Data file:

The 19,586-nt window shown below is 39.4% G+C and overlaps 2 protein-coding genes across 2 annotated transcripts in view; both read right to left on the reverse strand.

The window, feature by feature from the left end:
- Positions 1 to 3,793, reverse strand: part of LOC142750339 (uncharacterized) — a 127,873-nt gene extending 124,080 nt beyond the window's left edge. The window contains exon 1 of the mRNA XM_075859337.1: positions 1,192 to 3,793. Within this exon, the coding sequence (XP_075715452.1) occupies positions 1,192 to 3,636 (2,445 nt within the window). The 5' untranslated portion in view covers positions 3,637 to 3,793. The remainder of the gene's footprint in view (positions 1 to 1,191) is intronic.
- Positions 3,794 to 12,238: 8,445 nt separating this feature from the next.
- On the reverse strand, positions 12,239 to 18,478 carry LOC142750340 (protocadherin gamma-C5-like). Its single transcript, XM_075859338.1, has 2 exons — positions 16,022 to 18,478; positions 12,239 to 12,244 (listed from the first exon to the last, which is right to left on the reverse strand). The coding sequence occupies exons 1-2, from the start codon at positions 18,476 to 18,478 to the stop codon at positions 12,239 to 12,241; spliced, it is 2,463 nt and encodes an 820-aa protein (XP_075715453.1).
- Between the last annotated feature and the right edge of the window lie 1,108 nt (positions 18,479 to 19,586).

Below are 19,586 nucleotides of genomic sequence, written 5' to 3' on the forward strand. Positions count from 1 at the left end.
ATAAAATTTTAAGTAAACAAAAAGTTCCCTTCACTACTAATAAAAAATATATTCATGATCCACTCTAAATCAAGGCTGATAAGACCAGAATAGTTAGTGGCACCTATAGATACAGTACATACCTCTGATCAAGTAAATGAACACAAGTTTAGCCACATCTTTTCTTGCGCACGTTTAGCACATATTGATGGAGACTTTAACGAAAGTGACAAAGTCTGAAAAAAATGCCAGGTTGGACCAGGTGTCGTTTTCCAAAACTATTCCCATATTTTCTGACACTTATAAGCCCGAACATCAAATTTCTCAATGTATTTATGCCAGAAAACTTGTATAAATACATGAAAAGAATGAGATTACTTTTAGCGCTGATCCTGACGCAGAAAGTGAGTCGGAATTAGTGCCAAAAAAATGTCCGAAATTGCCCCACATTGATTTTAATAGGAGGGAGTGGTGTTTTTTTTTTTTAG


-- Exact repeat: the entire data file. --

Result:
The 19,586-nt window shown below is 39.4% G+C and overlaps 2 protein-coding genes across 2 annotated transcripts in view; both read right to left on the reverse strand.

The window, feature by feature from the left end:
- Positions 1 to 3,793, reverse strand: part of LOC142750339 (uncharacterized) — a 127,873-nt gene extending 124,080 nt beyond the window's left edge. The window contains exon 1 of the mRNA XM_075859337.1: positions 1,192 to 3,793. Within this exon, the coding sequence (XP_075715452.1) occupies positions 1,192 to 3,636 (2,445 nt within the window). The 5' untranslated portion in view covers positions 3,637 to 3,793. The remainder of the gene's footprint in view (positions 1 to 1,191) is intronic.
- Positions 3,794 to 12,238: 8,445 nt separating this feature from the next.
- On the reverse strand, positions 12,239 to 18,478 carry LOC142750340 (protocadherin gamma-C5-like). Its single transcript, XM_075859338.1, has 2 exons — positions 16,022 to 18,478; positions 12,239 to 12,244 (listed from the first exon to the last, which is right to left on the reverse strand). The coding sequence occupies exons 1-2, from the start codon at positions 18,476 to 18,478 to the stop codon at positions 12,239 to 12,241; spliced, it is 2,463 nt and encodes an 820-aa protein (XP_075715453.1).
- Between the last annotated feature and the right edge of the window lie 1,108 nt (positions 18,479 to 19,586).

Below are 19,586 nucleotides of genomic sequence, written 5' to 3' on the forward strand. Positions count from 1 at the left end.
ATAAAATTTTAAGTAAACAAAAAGTTCCCTTCACTACTAATAAAAAATATATTCATGATCCACTCTAAATCAAGGCTGATAAGACCAGAATAGTTAGTGGCACCTATAGATACAGTACATACCTCTGATCAAGTAAATGAACACAAGTTTAGCCACATCTTTTCTTGCGCACGTTTAGCACATATTGATGGAGACTTTAACGAAAGTGACAAAGTCTGAAAAAAATGCCAGGTTGGACCAGGTGTCGTTTTCCAAAACTATTCCCATATTTTCTGACACTTATAAGCCCGAACATCAAATTTCTCAATGTATTTATGCCAGAAAACTTGTATAAATACATGAAAAGAATGAGATTACTTTTAGCGCTGATCCTGACGCAGAAAGTGAGTCGGAATTAGTGCCAAAAAAATGTCCGAAATTGCCCCACATTGATTTTAATAGGAGGGAGTGGTGTTTTTTTTTTTTAG